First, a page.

- be equal to 3 factorial over s to the fourth.
- Now, this thing isn't exactly this thing.
- They're not quite the same thing.
- You know, I'm doing this to instruct you, but I find
- these, when I'm actually doing them on an exam-- I remember
- when I did them when I first learned this, I would actually
- go through this step because you definitely don't want to
- make a careless mistake and you definitely want to make
- sure you have a good handle on what you're doing.
- So you're like, OK, it's something related to this, but
- what's the difference between this expression right here and
- the expression that we're trying to take the inverse
- Laplace transform of, and this one here?
- Well, we've shifted our s.
- If we call this expression right here F of s, then what's
- this expression?
- This expression right here is F of s minus 2.
- So what are we dealing with here?
- So you see here, you have a shifted F of s.
- So in this case, a would be equal to 2.
- So this is the Laplace transform of e to the at times
- our f of t.
- So let me write this down.
- This is the Laplace transform of e to the-- and what's a?
- a is what we shifted by.
- It's what we shifted by minus a, so you have a positive a,
- so e to the 2t times the actual function.
- If this was just an F of s, what would f of t be?
- Well, we figured out, it's t the 3, t to the third power.
- So the Laplace transform of this is equal to that.
- Or we could write that the inverse Laplace transform of 3
- factorial over s minus 2 to the fourth is equal to e to
- the 2t times t to the third.
- Now, if that seemed confusing to you, you
- can kind of go forward.
- Let's go the other direction, and maybe this will make it a
- little bit clearer for you.
- So let's go from this direction.
- If I have to take the Laplace transform of this thing, I'd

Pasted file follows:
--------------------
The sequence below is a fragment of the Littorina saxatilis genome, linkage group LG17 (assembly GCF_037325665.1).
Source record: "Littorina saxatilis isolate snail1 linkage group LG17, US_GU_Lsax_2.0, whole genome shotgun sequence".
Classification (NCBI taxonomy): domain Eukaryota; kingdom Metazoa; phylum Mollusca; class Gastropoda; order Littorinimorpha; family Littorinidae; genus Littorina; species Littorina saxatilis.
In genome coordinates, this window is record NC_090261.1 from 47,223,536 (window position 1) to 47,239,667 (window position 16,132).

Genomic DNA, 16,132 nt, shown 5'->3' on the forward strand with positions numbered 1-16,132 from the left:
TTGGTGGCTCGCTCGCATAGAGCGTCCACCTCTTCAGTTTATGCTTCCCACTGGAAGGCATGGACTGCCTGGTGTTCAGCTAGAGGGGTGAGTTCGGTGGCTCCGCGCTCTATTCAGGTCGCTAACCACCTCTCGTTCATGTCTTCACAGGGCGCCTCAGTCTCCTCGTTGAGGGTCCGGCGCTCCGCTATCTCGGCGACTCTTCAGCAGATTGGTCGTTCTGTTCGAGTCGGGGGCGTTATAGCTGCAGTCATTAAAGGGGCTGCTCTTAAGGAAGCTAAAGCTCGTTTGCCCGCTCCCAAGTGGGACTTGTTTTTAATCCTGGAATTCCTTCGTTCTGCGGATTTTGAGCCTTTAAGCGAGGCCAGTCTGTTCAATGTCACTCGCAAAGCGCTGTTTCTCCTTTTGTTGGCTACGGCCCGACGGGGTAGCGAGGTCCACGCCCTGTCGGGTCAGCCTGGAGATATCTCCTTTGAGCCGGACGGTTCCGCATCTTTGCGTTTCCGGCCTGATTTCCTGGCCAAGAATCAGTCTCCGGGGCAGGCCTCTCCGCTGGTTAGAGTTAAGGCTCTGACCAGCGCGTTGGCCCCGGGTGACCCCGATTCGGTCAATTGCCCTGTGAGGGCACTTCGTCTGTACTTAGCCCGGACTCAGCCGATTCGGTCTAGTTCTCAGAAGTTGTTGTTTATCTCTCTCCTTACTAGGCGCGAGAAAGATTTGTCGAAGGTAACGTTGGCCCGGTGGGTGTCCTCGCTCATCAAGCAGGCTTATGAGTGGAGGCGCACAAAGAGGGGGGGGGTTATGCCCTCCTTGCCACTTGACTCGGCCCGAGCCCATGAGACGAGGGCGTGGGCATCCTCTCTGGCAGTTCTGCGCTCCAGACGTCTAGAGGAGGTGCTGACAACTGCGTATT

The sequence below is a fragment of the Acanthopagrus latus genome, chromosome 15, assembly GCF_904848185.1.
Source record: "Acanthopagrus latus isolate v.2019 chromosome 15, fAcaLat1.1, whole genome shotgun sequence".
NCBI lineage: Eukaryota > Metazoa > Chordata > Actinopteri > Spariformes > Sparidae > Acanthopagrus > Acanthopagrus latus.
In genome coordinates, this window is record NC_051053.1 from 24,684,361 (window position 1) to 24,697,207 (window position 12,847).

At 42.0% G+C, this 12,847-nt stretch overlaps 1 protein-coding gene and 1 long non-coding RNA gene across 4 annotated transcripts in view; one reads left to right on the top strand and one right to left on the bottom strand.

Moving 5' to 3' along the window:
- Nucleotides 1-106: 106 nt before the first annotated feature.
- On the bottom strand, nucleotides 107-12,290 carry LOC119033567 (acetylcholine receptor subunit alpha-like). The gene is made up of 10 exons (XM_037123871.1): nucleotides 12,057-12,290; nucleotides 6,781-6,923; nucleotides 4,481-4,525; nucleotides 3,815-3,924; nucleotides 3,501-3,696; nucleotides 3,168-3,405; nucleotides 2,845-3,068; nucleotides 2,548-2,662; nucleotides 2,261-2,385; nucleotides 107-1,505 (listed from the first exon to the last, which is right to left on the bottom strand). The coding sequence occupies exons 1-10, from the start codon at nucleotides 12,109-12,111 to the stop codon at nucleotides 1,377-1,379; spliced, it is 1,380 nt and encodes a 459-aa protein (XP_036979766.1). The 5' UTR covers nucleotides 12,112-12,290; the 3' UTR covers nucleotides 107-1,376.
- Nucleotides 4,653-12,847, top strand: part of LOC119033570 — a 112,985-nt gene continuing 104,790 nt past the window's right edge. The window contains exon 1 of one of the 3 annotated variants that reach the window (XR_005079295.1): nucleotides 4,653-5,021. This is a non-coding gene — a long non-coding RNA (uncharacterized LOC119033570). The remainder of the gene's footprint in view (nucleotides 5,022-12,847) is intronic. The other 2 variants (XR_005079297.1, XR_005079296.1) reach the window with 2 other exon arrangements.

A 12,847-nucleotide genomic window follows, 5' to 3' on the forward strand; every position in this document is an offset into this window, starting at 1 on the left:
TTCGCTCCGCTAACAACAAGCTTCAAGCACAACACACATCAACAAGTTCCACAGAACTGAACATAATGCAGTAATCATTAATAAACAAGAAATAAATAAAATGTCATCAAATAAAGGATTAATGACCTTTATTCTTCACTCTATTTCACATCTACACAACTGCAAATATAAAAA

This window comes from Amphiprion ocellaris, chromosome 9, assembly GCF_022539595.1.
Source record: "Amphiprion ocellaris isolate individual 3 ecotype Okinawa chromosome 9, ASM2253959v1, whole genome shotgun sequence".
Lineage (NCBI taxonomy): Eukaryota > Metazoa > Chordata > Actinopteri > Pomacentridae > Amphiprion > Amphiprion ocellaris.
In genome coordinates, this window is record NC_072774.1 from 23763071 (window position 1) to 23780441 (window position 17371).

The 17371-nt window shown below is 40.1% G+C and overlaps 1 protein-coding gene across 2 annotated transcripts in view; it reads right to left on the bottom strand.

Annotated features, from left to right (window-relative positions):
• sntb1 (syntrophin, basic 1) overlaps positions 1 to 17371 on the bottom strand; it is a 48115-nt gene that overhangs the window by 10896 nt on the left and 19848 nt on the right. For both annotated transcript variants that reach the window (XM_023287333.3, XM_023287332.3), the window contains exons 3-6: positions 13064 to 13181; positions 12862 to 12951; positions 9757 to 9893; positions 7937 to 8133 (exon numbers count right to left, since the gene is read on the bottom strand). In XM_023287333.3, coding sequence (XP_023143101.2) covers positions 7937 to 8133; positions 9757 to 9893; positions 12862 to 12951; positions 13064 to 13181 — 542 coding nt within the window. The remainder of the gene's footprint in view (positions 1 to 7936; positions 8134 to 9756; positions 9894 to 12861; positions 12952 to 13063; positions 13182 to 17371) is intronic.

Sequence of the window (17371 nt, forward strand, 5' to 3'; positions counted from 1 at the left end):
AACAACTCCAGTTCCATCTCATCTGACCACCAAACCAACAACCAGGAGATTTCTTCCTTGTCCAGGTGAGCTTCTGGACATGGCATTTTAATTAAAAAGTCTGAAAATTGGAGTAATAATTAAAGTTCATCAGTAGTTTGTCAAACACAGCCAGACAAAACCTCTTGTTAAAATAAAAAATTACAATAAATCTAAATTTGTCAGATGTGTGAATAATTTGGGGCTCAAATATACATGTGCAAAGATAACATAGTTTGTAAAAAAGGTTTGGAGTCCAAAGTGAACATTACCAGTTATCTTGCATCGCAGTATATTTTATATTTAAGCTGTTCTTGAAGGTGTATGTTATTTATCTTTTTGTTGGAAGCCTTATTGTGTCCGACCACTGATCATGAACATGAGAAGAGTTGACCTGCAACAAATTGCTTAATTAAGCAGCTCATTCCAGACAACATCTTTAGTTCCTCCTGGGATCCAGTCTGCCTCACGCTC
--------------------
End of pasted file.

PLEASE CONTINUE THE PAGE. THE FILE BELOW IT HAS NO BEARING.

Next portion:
- say, OK, well, the Laplace transform of t to
- the third is easy.
- I think the tool isn't working right there properly.
- Let me scroll up a little bit.
- So I could write it right here.
- So if I wanted to figure out the Laplace transform of e to
- the 2t times t to the third, I'll say, well, you know, this
- e to the 2t, I remember that it shifts something.
- So if I know that the Laplace transform of t the third, this
- is an easy one.
- It's equal to 3 factorial over s to the fourth.
- That's 3 plus 1.
- Then the Laplace transform of e to the 2t times t the third
- is going to be this shifted.
- This is equal to F of s.
- Then this is going to be f of s minus 2.
- So what's F of s minus 2?
- It's going to be equal to 3 factorial over s minus 2 to
- the fourth.
- I think you're already getting an appreciation that the
- hardest thing about these Laplace transform problems are
- really kind of all of these shifts and kind of recognizing
- the patterns and recognizing what's your a, and what's your
- c, and being very careful about it so you don't make a
- careless mistake.
- And I think doing a lot of examples probably helps a lot,
- so let's do a couple of more to kind of make sure things
- really get hammered home in your brain.
- So let's try this one right here.
- This looks a little bit more complicated.
- They give us that the Laplace transform of some function is
- equal to 2 times s minus 1 times e to the minus 2s, all
- of that over s squared minus 2s plus 2.
- Now this looks very daunting.
- How do you do this?
- I have an e here.
- I have something shifted here.
- I have this polynomial in the denominator here.
- What can I do with this?
- So the first thing, when I look at these polynomials in
- the denominator, I say can I factor it somehow?
- Can I factor it fairly simply?
- And actually, in the exams that you'll find in
- differential equation class, they'll never give you
- something that's factorable into these weird numbers.
- It tends to be integers.
- So you see, OK, what two numbers?
- They have to be positive.
- When you give their product, you get 2.
- And then when you add them, you get negative 2, or they